Sales Gamification Programs Should Reward Revenue, Not Activity
Nobody was prepared when the pandemic hit in early 2020. But those who were prepared the least were people whose jobs largely depended on face-to-face relationships, and this includes sales reps. Fast-forward a year and things finally seem to be settling into place. While the pandemic is waning here, we are also getting used to selling and building relationships digitally—over video, email, and even chat. And now seems like a perfect time to retry (after several failed attempts) making the all-digital concept of sales gamification a reality.
What Is Sales Gamification?
There are many definitions of sales gamification. The closest definition is that it turns ordinary tasks into game-like adventures, through the use of elements like points, badges, leaderboards, and levels. Some claim it creates a culture of performance and keeps sales teams engaged through “healthy” competition.
While the idea is very appealing for competitive sales organizations, until now sales leaders haven’t fully embraced it as a practice. This is because gamification could be easily gamed, especially among activity-driven business development reps, or easily dismissed, specifically among the tenured teams focused on a handful of strategic accounts. Overall, most sales reps weren’t ready to welcome the idea of gaming into their intricate enterprise relationships.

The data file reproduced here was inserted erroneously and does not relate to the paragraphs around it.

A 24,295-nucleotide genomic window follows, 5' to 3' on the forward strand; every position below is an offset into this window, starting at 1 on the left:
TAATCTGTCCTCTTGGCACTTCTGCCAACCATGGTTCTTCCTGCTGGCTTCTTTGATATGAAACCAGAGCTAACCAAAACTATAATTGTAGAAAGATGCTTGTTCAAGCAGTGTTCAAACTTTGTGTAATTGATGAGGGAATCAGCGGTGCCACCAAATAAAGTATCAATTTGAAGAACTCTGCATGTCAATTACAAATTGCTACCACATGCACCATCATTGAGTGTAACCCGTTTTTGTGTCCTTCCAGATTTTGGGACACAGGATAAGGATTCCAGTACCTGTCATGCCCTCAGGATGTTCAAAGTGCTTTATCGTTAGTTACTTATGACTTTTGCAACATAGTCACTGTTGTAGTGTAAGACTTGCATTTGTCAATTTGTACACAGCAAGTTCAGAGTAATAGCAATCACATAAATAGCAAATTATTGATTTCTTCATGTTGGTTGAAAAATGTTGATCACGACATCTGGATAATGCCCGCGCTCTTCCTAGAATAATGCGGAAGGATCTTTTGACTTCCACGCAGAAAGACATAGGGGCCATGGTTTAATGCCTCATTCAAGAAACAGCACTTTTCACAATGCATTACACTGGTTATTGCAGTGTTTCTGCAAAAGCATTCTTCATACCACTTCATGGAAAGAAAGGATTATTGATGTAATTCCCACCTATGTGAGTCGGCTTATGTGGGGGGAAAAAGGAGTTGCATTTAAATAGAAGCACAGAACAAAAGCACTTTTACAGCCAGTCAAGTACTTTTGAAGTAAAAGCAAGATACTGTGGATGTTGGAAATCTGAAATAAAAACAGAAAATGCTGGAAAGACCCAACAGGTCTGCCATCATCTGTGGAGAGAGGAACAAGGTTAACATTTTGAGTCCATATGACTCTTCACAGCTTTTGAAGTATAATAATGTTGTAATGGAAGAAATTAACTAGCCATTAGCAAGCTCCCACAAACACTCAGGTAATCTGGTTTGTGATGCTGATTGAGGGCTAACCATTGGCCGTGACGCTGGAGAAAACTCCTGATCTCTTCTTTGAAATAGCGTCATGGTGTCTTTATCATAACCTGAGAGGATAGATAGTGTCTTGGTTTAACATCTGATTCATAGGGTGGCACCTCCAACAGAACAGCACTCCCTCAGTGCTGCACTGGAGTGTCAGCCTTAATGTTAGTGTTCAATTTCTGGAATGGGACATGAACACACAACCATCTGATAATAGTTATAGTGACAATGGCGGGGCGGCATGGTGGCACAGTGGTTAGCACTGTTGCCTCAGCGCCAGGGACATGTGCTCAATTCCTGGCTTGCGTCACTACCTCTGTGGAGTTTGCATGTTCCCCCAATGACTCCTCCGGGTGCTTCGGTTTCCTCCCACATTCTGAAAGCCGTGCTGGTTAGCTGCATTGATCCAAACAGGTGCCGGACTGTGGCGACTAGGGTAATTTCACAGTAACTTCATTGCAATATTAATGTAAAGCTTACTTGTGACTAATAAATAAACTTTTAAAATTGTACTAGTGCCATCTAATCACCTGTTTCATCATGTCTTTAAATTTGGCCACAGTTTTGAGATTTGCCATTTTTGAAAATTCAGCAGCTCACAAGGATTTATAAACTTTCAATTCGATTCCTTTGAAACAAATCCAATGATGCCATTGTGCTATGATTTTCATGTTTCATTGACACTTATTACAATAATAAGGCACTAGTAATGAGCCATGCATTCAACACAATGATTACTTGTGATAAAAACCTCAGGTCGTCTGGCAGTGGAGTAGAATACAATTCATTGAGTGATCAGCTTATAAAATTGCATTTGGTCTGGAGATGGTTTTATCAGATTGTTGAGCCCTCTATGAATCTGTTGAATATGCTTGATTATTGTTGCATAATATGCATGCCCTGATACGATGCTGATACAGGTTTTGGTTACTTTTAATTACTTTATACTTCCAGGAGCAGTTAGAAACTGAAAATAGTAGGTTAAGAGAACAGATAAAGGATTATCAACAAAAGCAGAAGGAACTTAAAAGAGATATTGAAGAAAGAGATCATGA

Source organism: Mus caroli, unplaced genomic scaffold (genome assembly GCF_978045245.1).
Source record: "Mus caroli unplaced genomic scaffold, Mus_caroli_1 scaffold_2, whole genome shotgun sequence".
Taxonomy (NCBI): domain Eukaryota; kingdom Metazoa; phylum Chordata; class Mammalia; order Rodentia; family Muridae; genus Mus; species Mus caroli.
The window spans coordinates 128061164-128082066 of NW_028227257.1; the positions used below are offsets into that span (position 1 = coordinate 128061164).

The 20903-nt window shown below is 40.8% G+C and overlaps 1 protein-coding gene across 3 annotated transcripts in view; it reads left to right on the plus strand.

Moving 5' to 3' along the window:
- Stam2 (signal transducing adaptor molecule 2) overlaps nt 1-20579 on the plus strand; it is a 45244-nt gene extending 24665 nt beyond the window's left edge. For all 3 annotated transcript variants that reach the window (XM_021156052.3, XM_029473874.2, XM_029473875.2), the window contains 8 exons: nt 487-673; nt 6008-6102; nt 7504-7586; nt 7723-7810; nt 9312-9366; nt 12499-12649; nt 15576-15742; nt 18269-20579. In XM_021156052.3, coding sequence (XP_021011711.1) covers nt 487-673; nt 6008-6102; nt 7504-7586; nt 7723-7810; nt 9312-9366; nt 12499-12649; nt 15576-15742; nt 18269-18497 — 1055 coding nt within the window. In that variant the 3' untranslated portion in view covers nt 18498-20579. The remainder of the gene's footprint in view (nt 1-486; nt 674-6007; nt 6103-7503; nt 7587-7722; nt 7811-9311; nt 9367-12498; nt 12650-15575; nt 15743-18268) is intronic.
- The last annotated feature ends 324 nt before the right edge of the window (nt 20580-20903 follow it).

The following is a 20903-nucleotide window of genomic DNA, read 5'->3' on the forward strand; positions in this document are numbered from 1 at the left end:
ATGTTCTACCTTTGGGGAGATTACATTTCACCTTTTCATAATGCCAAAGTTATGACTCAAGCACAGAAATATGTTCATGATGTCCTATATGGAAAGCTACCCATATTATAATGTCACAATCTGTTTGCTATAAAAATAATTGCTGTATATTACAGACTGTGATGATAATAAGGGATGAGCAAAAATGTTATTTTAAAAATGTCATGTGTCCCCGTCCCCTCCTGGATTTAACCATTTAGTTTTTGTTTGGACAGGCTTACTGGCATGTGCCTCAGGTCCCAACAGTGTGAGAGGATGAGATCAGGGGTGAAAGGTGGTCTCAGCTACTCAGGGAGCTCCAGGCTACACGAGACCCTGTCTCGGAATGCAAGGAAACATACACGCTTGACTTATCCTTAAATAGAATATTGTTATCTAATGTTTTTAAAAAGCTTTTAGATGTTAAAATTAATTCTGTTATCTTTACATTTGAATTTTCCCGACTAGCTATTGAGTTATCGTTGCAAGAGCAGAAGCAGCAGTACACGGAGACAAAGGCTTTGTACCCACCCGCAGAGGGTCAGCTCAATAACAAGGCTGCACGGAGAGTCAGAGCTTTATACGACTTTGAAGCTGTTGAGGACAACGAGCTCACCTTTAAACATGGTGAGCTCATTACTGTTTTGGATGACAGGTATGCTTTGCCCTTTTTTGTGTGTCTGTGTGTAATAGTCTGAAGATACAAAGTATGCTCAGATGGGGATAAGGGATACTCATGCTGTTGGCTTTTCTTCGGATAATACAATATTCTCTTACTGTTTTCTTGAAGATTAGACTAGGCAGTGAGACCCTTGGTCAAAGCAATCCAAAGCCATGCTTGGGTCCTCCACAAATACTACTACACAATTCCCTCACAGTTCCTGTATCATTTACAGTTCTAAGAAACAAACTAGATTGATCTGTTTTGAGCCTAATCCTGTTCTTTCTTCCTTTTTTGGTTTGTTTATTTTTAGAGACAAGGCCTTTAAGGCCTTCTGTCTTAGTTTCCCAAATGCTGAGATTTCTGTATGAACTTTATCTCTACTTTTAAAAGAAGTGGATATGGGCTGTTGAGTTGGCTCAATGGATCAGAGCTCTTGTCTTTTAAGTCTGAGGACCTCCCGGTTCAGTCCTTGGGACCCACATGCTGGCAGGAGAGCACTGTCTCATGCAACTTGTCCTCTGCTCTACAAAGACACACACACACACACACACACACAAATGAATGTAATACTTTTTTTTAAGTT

The industry has been approaching the idea of sales gamification wrong. First, the word “gamification” makes it hard for reps to embrace the concept—reconciling leisure habits with the intensity of selling (and sustaining livelihood) is a non-starter for some.
Second, sales gamification rewards the wrong behaviors—it favors activity over outcome. One sales organization using gamification ended up rewarding either the same top reps or under-performing reps who found a loophole where they could win the activity contest (like constantly calling their friend at an account they owned to gain credits).
This brings us to the third reason why gamification has been failing: poor design coupled with not enough intelligence. While leaderboards and levels are great, a good design isn’t about how pretty or rich your user interface is. It’s about serving up the right outcome-driven “move” coupled with the right incentive.
For example, if you know that receiving a signed non-disclosure agreement from the customer increases win rates by 30 percent, that’s what you strive to do if you are also rewarded for it. Achieving this level of precision will get teams to pay attention to the “rules” of the game. However, it is easier said than done. Today’s sales gamification is missing a whole layer of intelligence—it is not learning from the past to predict the future. Most gamification tools today simply operate on hard-coded activity rules.
Sales Gamification’s Renaissance: Micro-Incentives for Revenue Execution
With the complete shift to digital, it is time to leave these problems behind and rethink sales gamification. At the heart of a new approach to gamification should be the realization that just having leaderboards and rewarding activity is not good enough. Everybody knows that in sales, like in life, getting a big win requires a series of small successes. We need to find a way to detect and reward reps to achieve the exact small wins that lead to a closed deal.